Friday, February 18, 2005

Belgian notes 2

I'm having a little break between high school performances. This morning went well, other than being on a stage where I couldn't see the audience (nobody knew how to put the house lights up).

Yesterday I was at an English immersion primary school. In some of these old schools, the gyms are tile-lined, tall and narrow, with horrible acoustics and the heat full-on. That was the case here. The children in the first group were grades 1-3, so they haven't been studying English for long. They were quite chatty, too. We had some fun, but it was a challenge. Thank goodness for puppets and fingerplays!

The second group, grades 4-5, was much easier. They understood everything, listened attentively and asked really great questions. In both groups they asked how old I am, right off. I always tell them, but I also explain that though this is a question adults always ask kids, it's a question kids aren't really supposed to ask adults (I think it was Judy Nichols who pointed that out to me).

My puppet Trixie brushed her hair with her toothbrush, thought her foot was a telephone, and generally fooled around in front of all the kids. I don't believe she picked her nose, though I can't be sure. Mavis didn't come out of the bag, as the energy in the room was already fairly frenetic, especially with the younger kids.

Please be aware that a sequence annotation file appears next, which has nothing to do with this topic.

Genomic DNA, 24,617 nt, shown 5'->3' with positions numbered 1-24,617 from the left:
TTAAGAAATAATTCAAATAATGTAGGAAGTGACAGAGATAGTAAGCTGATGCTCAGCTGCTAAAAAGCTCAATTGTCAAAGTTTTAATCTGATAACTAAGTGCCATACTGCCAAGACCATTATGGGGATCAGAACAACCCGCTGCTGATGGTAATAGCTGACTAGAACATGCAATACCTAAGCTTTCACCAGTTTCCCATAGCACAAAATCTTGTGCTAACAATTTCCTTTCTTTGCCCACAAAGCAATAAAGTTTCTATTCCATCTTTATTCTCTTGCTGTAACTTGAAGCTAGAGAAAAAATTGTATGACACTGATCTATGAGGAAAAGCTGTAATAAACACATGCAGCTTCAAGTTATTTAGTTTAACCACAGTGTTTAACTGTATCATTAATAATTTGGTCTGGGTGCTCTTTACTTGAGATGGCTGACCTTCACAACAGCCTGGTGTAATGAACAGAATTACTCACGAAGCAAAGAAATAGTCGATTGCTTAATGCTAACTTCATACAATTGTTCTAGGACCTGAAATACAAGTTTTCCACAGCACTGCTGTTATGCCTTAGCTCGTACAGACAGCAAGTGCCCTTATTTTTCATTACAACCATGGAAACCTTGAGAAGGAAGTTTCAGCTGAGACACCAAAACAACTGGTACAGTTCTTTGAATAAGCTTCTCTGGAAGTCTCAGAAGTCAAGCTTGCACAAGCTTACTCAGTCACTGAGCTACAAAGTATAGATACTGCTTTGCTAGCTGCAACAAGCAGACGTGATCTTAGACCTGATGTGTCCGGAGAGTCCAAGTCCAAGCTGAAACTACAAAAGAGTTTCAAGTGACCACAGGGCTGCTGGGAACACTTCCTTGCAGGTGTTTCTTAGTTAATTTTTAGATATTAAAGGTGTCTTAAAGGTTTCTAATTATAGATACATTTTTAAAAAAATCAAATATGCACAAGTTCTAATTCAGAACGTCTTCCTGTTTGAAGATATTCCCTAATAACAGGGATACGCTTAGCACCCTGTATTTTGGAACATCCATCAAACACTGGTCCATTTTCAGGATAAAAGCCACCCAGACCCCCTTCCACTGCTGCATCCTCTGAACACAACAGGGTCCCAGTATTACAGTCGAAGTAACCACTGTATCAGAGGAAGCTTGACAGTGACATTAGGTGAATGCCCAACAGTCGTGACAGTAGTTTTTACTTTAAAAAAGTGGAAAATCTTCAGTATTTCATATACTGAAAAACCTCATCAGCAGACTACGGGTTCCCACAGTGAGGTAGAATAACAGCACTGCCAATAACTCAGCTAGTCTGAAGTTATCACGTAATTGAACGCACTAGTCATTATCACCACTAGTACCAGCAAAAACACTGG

In both groups, kids clustered around me at the end, asking questions and telling me important things in both English and French. Some were surprised to hear me speak French. One told me that she would tell the stories to her Mamy, and that her Mamy speaks English. One wanted to know if I had children and was interested to hear that I have a cat.

This English-immersion idea is fairly new in the elementary schools in Belgium. Next week I have three more, in three different villages.

More later.


Anonymous said...

It sounded like a busy day! I clicked on the cat, which I hadn't seen before. We love reading your blogs (which should really read "'blogs"). Today it's snowing as it was yesterday and probably will tomorrow. How do you manage the poor acoustics? Love and cheers for continued success, Muz

PriscillaHowe said...

Fortunately, the microphone that belonged to the school helped a little with the acoustics. Otherwise I just muddle through.